In Functions and Function Notation, we were introduced to the concepts of **domain and range**. In this section, we will practice determining domains and ranges for specific functions. Keep in mind that, in determining domains and ranges, we need to consider what is physically possible or meaningful in real-world examples, such as tickets sales and year in the horror movie example above. We also need to consider what is mathematically permitted. For example, we cannot include any input value that leads us to take an even root of a negative number if the domain and range consist of real numbers. Or in a function expressed as a formula, we cannot include any input value in the domain that would lead us to divide by 0.

We can visualize the domain as a “holding area” that contains “raw materials” for a “function machine” and the range as another “holding area” for the machine’s products.

We can write the **domain and range** in **interval notation**, which uses values within brackets to describe a set of numbers. In interval notation, we use a square bracket [ when the set includes the endpoint and a parenthesis ( to indicate that the endpoint is either not included or the interval is unbounded. For example, if a person has $100 to spend, he or she would need to express the interval that is more than 0 and less than or equal to 100 and write [latex]\left(0,\text{ }100\right][/latex]. We will discuss interval notation in greater detail later.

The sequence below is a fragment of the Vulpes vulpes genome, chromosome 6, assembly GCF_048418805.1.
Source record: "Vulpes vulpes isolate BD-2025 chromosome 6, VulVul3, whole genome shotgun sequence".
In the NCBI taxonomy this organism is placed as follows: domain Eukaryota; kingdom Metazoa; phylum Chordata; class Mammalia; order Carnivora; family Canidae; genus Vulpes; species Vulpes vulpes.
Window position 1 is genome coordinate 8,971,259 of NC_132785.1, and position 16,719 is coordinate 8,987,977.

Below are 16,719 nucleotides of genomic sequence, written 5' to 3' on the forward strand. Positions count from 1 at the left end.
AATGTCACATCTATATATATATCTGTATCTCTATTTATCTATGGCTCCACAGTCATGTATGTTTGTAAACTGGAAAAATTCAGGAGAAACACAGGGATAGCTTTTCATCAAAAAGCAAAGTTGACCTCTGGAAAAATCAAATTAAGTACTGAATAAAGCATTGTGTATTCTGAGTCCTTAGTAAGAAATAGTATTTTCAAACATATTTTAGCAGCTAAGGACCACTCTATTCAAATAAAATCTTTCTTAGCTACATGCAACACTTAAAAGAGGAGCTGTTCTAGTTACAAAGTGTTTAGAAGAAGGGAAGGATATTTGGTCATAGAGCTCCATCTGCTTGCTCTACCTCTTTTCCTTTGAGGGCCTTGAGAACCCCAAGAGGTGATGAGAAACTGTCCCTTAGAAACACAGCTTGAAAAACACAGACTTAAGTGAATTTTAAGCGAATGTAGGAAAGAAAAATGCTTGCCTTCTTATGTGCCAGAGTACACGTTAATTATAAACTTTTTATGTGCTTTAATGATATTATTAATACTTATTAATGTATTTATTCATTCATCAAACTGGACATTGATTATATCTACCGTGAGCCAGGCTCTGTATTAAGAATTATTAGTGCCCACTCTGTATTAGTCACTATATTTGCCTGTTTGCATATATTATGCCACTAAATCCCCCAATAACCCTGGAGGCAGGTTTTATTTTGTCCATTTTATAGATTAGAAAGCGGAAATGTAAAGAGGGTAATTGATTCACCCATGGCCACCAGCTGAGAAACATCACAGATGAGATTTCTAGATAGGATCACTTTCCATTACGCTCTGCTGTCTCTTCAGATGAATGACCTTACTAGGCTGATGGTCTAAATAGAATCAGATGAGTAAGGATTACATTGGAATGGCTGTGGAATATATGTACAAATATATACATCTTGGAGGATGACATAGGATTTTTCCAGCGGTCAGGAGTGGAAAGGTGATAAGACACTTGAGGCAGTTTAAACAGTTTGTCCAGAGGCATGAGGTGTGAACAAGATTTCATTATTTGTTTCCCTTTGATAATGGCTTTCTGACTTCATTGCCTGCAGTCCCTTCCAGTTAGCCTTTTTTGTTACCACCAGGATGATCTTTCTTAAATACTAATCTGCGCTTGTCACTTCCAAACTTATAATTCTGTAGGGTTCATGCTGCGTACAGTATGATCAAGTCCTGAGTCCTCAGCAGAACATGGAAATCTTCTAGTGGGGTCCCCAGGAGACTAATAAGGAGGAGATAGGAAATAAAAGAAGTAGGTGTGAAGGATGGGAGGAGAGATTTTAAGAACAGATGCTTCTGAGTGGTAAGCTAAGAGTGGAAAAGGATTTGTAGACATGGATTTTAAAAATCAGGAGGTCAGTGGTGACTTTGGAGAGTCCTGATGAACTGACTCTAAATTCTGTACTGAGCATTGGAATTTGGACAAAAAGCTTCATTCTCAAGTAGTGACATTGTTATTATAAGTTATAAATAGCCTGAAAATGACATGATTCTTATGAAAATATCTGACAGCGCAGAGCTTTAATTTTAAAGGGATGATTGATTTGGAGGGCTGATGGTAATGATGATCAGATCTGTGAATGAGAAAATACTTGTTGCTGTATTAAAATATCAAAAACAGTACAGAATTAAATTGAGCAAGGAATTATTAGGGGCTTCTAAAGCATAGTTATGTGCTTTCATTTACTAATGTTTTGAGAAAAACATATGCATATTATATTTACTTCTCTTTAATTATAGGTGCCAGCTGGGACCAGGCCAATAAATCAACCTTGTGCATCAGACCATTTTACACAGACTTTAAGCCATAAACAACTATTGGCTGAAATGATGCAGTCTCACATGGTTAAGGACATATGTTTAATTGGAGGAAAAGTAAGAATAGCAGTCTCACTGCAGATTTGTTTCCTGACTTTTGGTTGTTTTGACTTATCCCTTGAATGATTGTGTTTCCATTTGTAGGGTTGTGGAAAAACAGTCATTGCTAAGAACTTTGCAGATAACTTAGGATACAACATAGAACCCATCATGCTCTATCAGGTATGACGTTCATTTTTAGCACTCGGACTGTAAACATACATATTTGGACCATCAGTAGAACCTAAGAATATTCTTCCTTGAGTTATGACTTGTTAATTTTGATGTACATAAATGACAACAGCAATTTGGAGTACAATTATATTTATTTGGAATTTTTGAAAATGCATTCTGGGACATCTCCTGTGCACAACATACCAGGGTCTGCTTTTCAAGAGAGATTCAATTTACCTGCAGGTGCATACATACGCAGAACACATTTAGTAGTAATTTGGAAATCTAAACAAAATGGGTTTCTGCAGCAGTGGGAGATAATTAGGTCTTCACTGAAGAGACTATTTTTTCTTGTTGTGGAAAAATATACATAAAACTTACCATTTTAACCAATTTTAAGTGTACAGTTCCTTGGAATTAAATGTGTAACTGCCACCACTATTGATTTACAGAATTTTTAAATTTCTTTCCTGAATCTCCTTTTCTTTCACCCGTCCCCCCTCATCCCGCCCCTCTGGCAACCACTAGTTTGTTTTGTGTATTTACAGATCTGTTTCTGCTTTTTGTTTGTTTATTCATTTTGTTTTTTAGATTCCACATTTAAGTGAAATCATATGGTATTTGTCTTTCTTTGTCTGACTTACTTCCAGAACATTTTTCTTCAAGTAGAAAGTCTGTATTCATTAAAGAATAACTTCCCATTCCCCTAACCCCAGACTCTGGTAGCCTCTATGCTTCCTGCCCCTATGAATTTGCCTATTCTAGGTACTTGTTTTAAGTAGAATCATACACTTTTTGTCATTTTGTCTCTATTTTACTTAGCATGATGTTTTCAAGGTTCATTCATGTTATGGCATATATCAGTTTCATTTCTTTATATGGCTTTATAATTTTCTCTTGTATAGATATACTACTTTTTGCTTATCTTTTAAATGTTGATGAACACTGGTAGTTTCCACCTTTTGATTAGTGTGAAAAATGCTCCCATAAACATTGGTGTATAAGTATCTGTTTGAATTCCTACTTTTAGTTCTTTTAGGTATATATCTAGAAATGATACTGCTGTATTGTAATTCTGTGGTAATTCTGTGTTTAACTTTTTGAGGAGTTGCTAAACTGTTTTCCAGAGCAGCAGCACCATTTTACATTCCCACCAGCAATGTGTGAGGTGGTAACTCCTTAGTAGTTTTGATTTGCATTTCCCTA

Let’s turn our attention to finding the domain of a function whose equation is provided. Oftentimes, finding the domain of such functions involves remembering three different forms. First, if the function has no denominator or an even root, consider whether the domain could be all real numbers. Second, if there is a denominator in the function’s equation, exclude values in the domain that force the denominator to be zero. Third, if there is an even root, consider excluding values that would make the radicand negative.

Before we begin, let us review the conventions of interval notation:

- The smallest term from the interval is written first.
- The largest term in the interval is written second, following a comma.
- Parentheses, ( or ), are used to signify that an endpoint is not included, called exclusive.
- Brackets, [ or ], are used to indicate that an endpoint is included, called inclusive.

The table below gives a summary of interval notation.

### Example 1: Finding the Domain of a Function as a Set of Ordered Pairs

Find the domain of the following function: [latex]\left\{\left(2,\text{ }10\right),\left(3,\text{ }10\right),\left(4,\text{ }20\right),\left(5,\text{ }30\right),\left(6,\text{ }40\right)\right\}[/latex] .

### Solution

First identify the input values. The input value is the first coordinate in an **ordered pair**. There are no restrictions, as the ordered pairs are simply listed. The domain is the set of the first coordinates of the ordered pairs.

### Try It 1

Find the domain of the function:

[latex]\left\{\left(-5,4\right),\left(0,0\right),\left(5,-4\right),\left(10,-8\right),\left(15,-12\right)\right\}[/latex]

**How To: Given a function written in equation form, find the domain.**

- Identify the input values.
- Identify any restrictions on the input and exclude those values from the domain.
- Write the domain in interval form, if possible.

### Example 2: Finding the Domain of a Function